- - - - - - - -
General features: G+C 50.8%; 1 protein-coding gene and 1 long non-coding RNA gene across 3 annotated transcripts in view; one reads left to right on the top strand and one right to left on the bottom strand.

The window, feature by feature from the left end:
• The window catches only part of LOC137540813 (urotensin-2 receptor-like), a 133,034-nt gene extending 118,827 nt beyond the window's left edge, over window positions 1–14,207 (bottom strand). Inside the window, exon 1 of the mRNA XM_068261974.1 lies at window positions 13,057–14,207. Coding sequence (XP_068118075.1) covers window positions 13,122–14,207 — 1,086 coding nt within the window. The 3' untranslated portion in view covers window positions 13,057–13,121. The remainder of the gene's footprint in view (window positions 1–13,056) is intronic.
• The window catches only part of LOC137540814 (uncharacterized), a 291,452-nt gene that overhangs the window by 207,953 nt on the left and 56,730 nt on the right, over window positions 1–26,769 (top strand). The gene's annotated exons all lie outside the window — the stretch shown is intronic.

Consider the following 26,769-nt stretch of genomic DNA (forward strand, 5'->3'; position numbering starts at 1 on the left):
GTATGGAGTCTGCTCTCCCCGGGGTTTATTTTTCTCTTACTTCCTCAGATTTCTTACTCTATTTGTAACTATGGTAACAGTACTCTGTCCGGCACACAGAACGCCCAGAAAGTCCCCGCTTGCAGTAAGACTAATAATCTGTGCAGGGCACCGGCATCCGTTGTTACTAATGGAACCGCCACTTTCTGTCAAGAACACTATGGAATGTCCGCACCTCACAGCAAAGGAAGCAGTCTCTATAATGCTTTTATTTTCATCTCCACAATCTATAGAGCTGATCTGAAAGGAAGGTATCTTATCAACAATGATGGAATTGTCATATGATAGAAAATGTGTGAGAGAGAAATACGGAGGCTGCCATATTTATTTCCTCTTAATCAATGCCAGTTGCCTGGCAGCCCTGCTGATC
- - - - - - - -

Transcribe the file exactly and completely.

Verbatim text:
General features: G+C 50.8%; 1 protein-coding gene and 1 long non-coding RNA gene across 3 annotated transcripts in view; one reads left to right on the top strand and one right to left on the bottom strand.

The window, feature by feature from the left end:
• The window catches only part of LOC137540813 (urotensin-2 receptor-like), a 133,034-nt gene extending 118,827 nt beyond the window's left edge, over window positions 1–14,207 (bottom strand). Inside the window, exon 1 of the mRNA XM_068261974.1 lies at window positions 13,057–14,207. Coding sequence (XP_068118075.1) covers window positions 13,122–14,207 — 1,086 coding nt within the window. The 3' untranslated portion in view covers window positions 13,057–13,121. The remainder of the gene's footprint in view (window positions 1–13,056) is intronic.
• The window catches only part of LOC137540814 (uncharacterized), a 291,452-nt gene that overhangs the window by 207,953 nt on the left and 56,730 nt on the right, over window positions 1–26,769 (top strand). The gene's annotated exons all lie outside the window — the stretch shown is intronic.

Consider the following 26,769-nt stretch of genomic DNA (forward strand, 5'->3'; position numbering starts at 1 on the left):
GTATGGAGTCTGCTCTCCCCGGGGTTTATTTTTCTCTTACTTCCTCAGATTTCTTACTCTATTTGTAACTATGGTAACAGTACTCTGTCCGGCACACAGAACGCCCAGAAAGTCCCCGCTTGCAGTAAGACTAATAATCTGTGCAGGGCACCGGCATCCGTTGTTACTAATGGAACCGCCACTTTCTGTCAAGAACACTATGGAATGTCCGCACCTCACAGCAAAGGAAGCAGTCTCTATAATGCTTTTATTTTCATCTCCACAATCTATAGAGCTGATCTGAAAGGAAGGTATCTTATCAACAATGATGGAATTGTCATATGATAGAAAATGTGTGAGAGAGAAATACGGAGGCTGCCATATTTATTTCCTCTTAATCAATGCCAGTTGCCTGGCAGCCCTGCTGATC